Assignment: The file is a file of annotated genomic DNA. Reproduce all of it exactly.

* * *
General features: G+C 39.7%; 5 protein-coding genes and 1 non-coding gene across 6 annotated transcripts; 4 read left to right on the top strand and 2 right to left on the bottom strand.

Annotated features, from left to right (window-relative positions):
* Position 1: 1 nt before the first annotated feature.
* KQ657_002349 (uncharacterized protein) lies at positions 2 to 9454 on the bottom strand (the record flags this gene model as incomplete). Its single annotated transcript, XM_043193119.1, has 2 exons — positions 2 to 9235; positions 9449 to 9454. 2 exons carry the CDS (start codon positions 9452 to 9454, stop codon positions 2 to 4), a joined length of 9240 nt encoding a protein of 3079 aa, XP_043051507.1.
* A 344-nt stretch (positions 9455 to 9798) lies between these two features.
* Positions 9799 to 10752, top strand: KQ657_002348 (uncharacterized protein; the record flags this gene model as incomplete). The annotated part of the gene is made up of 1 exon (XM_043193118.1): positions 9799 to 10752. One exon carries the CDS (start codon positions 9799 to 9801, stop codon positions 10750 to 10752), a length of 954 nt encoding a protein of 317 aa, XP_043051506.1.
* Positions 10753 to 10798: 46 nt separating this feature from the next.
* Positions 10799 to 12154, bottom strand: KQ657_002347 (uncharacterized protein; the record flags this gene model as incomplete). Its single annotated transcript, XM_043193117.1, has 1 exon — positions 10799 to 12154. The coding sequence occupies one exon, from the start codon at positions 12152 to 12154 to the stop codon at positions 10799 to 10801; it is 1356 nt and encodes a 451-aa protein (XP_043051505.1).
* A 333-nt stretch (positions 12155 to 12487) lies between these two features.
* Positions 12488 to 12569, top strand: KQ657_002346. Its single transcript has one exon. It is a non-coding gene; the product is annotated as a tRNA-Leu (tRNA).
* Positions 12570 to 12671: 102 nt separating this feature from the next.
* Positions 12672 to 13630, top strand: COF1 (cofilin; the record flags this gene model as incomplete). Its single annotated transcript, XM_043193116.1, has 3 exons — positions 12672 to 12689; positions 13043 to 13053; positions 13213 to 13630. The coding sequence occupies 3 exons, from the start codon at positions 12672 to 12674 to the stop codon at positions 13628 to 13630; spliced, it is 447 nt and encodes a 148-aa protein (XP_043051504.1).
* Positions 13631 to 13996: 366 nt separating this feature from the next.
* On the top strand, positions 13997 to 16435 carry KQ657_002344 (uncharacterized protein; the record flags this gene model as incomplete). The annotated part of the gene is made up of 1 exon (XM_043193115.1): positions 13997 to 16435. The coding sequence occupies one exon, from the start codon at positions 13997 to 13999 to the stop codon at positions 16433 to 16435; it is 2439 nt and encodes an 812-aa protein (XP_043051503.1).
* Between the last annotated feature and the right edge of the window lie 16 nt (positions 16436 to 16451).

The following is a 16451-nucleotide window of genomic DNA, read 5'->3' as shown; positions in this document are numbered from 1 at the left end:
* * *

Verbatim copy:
General features: G+C 39.7%; 5 protein-coding genes and 1 non-coding gene across 6 annotated transcripts; 4 read left to right on the top strand and 2 right to left on the bottom strand.

Annotated features, from left to right (window-relative positions):
* Position 1: 1 nt before the first annotated feature.
* KQ657_002349 (uncharacterized protein) lies at positions 2 to 9454 on the bottom strand (the record flags this gene model as incomplete). Its single annotated transcript, XM_043193119.1, has 2 exons — positions 2 to 9235; positions 9449 to 9454. 2 exons carry the CDS (start codon positions 9452 to 9454, stop codon positions 2 to 4), a joined length of 9240 nt encoding a protein of 3079 aa, XP_043051507.1.
* A 344-nt stretch (positions 9455 to 9798) lies between these two features.
* Positions 9799 to 10752, top strand: KQ657_002348 (uncharacterized protein; the record flags this gene model as incomplete). The annotated part of the gene is made up of 1 exon (XM_043193118.1): positions 9799 to 10752. One exon carries the CDS (start codon positions 9799 to 9801, stop codon positions 10750 to 10752), a length of 954 nt encoding a protein of 317 aa, XP_043051506.1.
* Positions 10753 to 10798: 46 nt separating this feature from the next.
* Positions 10799 to 12154, bottom strand: KQ657_002347 (uncharacterized protein; the record flags this gene model as incomplete). Its single annotated transcript, XM_043193117.1, has 1 exon — positions 10799 to 12154. The coding sequence occupies one exon, from the start codon at positions 12152 to 12154 to the stop codon at positions 10799 to 10801; it is 1356 nt and encodes a 451-aa protein (XP_043051505.1).
* A 333-nt stretch (positions 12155 to 12487) lies between these two features.
* Positions 12488 to 12569, top strand: KQ657_002346. Its single transcript has one exon. It is a non-coding gene; the product is annotated as a tRNA-Leu (tRNA).
* Positions 12570 to 12671: 102 nt separating this feature from the next.
* Positions 12672 to 13630, top strand: COF1 (cofilin; the record flags this gene model as incomplete). Its single annotated transcript, XM_043193116.1, has 3 exons — positions 12672 to 12689; positions 13043 to 13053; positions 13213 to 13630. The coding sequence occupies 3 exons, from the start codon at positions 12672 to 12674 to the stop codon at positions 13628 to 13630; spliced, it is 447 nt and encodes a 148-aa protein (XP_043051504.1).
* Positions 13631 to 13996: 366 nt separating this feature from the next.
* On the top strand, positions 13997 to 16435 carry KQ657_002344 (uncharacterized protein; the record flags this gene model as incomplete). The annotated part of the gene is made up of 1 exon (XM_043193115.1): positions 13997 to 16435. The coding sequence occupies one exon, from the start codon at positions 13997 to 13999 to the stop codon at positions 16433 to 16435; it is 2439 nt and encodes an 812-aa protein (XP_043051503.1).
* Between the last annotated feature and the right edge of the window lie 16 nt (positions 16436 to 16451).

The following is a 16451-nucleotide window of genomic DNA, read 5'->3' as shown; positions in this document are numbered from 1 at the left end: